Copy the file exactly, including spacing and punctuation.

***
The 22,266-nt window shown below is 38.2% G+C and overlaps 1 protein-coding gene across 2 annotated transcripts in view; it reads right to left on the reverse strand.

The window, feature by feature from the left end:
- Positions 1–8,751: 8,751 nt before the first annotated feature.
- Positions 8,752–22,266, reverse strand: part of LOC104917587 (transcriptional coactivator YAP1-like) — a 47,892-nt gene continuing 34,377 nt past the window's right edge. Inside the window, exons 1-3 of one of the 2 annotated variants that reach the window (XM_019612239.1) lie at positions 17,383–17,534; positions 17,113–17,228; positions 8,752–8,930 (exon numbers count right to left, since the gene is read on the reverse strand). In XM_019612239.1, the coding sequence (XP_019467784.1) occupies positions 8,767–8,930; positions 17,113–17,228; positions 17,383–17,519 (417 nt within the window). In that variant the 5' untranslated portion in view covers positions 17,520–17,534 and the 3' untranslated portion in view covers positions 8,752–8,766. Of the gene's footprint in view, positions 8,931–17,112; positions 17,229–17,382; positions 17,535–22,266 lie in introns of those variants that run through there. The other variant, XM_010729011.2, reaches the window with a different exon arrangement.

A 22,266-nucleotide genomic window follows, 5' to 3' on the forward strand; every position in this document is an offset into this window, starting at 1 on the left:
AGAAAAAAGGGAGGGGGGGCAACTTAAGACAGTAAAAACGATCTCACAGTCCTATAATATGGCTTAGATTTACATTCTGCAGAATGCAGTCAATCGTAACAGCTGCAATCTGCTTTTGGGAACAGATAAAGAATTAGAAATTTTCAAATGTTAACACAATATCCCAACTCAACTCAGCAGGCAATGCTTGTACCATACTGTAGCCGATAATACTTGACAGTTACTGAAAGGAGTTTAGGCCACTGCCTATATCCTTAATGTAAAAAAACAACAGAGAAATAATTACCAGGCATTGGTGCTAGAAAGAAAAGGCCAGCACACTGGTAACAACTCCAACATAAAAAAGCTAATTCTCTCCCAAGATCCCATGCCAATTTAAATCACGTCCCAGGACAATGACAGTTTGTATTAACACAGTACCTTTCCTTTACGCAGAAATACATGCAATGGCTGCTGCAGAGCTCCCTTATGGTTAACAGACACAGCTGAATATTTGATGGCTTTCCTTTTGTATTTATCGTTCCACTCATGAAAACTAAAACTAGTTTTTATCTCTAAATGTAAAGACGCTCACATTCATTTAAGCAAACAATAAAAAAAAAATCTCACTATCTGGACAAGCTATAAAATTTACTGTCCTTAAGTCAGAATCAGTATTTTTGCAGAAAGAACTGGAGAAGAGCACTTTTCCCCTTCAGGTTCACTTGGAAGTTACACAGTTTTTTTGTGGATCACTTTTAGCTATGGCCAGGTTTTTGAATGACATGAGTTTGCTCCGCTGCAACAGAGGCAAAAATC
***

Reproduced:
The 22,266-nt window shown below is 38.2% G+C and overlaps 1 protein-coding gene across 2 annotated transcripts in view; it reads right to left on the reverse strand.

The window, feature by feature from the left end:
- Positions 1–8,751: 8,751 nt before the first annotated feature.
- Positions 8,752–22,266, reverse strand: part of LOC104917587 (transcriptional coactivator YAP1-like) — a 47,892-nt gene continuing 34,377 nt past the window's right edge. Inside the window, exons 1-3 of one of the 2 annotated variants that reach the window (XM_019612239.1) lie at positions 17,383–17,534; positions 17,113–17,228; positions 8,752–8,930 (exon numbers count right to left, since the gene is read on the reverse strand). In XM_019612239.1, the coding sequence (XP_019467784.1) occupies positions 8,767–8,930; positions 17,113–17,228; positions 17,383–17,519 (417 nt within the window). In that variant the 5' untranslated portion in view covers positions 17,520–17,534 and the 3' untranslated portion in view covers positions 8,752–8,766. Of the gene's footprint in view, positions 8,931–17,112; positions 17,229–17,382; positions 17,535–22,266 lie in introns of those variants that run through there. The other variant, XM_010729011.2, reaches the window with a different exon arrangement.

A 22,266-nucleotide genomic window follows, 5' to 3' on the forward strand; every position in this document is an offset into this window, starting at 1 on the left:
AGAAAAAAGGGAGGGGGGGCAACTTAAGACAGTAAAAACGATCTCACAGTCCTATAATATGGCTTAGATTTACATTCTGCAGAATGCAGTCAATCGTAACAGCTGCAATCTGCTTTTGGGAACAGATAAAGAATTAGAAATTTTCAAATGTTAACACAATATCCCAACTCAACTCAGCAGGCAATGCTTGTACCATACTGTAGCCGATAATACTTGACAGTTACTGAAAGGAGTTTAGGCCACTGCCTATATCCTTAATGTAAAAAAACAACAGAGAAATAATTACCAGGCATTGGTGCTAGAAAGAAAAGGCCAGCACACTGGTAACAACTCCAACATAAAAAAGCTAATTCTCTCCCAAGATCCCATGCCAATTTAAATCACGTCCCAGGACAATGACAGTTTGTATTAACACAGTACCTTTCCTTTACGCAGAAATACATGCAATGGCTGCTGCAGAGCTCCCTTATGGTTAACAGACACAGCTGAATATTTGATGGCTTTCCTTTTGTATTTATCGTTCCACTCATGAAAACTAAAACTAGTTTTTATCTCTAAATGTAAAGACGCTCACATTCATTTAAGCAAACAATAAAAAAAAAATCTCACTATCTGGACAAGCTATAAAATTTACTGTCCTTAAGTCAGAATCAGTATTTTTGCAGAAAGAACTGGAGAAGAGCACTTTTCCCCTTCAGGTTCACTTGGAAGTTACACAGTTTTTTTGTGGATCACTTTTAGCTATGGCCAGGTTTTTGAATGACATGAGTTTGCTCCGCTGCAACAGAGGCAAAAATC